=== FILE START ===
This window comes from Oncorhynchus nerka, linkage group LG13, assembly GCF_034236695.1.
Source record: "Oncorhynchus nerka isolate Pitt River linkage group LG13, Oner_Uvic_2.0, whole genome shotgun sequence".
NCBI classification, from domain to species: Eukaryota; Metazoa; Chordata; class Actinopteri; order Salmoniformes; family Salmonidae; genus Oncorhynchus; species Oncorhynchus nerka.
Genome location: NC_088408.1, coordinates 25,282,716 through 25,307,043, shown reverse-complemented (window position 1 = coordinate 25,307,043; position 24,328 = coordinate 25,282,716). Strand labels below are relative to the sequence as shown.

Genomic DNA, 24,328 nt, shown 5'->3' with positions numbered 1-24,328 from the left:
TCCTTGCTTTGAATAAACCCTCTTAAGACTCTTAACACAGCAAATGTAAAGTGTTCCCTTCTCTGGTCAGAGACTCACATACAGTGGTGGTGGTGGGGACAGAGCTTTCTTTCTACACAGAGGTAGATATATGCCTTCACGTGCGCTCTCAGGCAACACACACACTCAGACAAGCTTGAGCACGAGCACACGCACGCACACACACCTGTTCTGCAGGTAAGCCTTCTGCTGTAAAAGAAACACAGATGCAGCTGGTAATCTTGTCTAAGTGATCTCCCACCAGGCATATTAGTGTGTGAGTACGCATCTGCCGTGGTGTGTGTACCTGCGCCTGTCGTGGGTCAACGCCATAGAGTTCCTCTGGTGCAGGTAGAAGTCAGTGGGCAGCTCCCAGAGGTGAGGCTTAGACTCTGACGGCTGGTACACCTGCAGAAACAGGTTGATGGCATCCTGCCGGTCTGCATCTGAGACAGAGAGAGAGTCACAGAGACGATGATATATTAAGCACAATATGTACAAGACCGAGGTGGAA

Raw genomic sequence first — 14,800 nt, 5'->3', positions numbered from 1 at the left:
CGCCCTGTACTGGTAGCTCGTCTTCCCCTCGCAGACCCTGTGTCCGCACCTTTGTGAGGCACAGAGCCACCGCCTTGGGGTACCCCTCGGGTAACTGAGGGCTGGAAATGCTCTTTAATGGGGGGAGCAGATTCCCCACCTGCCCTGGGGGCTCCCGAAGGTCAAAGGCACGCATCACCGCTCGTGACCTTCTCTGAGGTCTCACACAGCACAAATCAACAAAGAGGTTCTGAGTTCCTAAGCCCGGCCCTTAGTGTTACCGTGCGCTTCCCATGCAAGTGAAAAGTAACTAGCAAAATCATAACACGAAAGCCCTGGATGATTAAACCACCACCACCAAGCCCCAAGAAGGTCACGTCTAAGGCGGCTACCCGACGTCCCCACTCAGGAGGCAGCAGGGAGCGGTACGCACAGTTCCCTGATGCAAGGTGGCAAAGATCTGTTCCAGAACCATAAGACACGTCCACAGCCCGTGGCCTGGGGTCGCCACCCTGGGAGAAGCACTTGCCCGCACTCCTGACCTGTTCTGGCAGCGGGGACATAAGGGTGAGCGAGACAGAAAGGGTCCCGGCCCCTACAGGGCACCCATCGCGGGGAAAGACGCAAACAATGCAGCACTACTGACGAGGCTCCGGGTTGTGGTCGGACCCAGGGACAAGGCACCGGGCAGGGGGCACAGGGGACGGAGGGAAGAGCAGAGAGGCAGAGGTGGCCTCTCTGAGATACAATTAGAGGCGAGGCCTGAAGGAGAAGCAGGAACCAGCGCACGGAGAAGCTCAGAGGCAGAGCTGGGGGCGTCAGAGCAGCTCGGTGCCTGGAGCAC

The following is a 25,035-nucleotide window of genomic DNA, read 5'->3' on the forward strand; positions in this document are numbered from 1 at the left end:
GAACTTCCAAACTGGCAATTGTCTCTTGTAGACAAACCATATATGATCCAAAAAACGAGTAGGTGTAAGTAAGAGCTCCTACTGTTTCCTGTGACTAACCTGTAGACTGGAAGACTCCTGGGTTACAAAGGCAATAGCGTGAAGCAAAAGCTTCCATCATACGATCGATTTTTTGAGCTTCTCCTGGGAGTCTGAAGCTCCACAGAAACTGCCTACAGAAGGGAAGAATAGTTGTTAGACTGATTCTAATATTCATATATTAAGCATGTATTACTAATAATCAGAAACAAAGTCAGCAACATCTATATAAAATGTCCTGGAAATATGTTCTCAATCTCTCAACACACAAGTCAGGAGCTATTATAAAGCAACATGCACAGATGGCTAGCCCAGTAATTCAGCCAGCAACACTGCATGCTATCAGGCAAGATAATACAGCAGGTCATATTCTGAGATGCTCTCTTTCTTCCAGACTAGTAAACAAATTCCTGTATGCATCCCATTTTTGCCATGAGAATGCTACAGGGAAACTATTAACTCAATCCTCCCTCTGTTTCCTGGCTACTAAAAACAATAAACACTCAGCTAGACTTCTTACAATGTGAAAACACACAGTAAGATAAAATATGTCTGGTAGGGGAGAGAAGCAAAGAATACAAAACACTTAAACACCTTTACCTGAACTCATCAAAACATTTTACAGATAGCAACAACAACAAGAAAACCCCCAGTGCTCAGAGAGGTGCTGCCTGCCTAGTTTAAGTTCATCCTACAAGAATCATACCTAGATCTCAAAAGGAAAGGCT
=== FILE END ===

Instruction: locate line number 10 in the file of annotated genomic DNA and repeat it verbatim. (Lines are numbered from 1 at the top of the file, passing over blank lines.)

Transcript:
GAACTTCCAAACTGGCAATTGTCTCTTGTAGACAAACCATATATGATCCAAAAAACGAGTAGGTGTAAGTAAGAGCTCCTACTGTTTCCTGTGACTAACCTGTAGACTGGAAGACTCCTGGGTTACAAAGGCAATAGCGTGAAGCAAAAGCTTCCATCATACGATCGATTTTTTGAGCTTCTCCTGGGAGTCTGAAGCTCCACAGAAACTGCCTACAGAAGGGAAGAATAGTTGTTAGACTGATTCTAATATTCATATATTAAGCATGTATTACTAATAATCAGAAACAAAGTCAGCAACATCTATATAAAATGTCCTGGAAATATGTTCTCAATCTCTCAACACACAAGTCAGGAGCTATTATAAAGCAACATGCACAGATGGCTAGCCCAGTAATTCAGCCAGCAACACTGCATGCTATCAGGCAAGATAATACAGCAGGTCATATTCTGAGATGCTCTCTTTCTTCCAGACTAGTAAACAAATTCCTGTATGCATCCCATTTTTGCCATGAGAATGCTACAGGGAAACTATTAACTCAATCCTCCCTCTGTTTCCTGGCTACTAAAAACAATAAACACTCAGCTAGACTTCTTACAATGTGAAAACACACAGTAAGATAAAATATGTCTGGTAGGGGAGAGAAGCAAAGAATACAAAACACTTAAACACCTTTACCTGAACTCATCAAAACATTTTACAGATAGCAACAACAACAAGAAAACCCCCAGTGCTCAGAGAGGTGCTGCCTGCCTAGTTTAAGTTCATCCTACAAGAATCATACCTAGATCTCAAAAGGAAAGGCT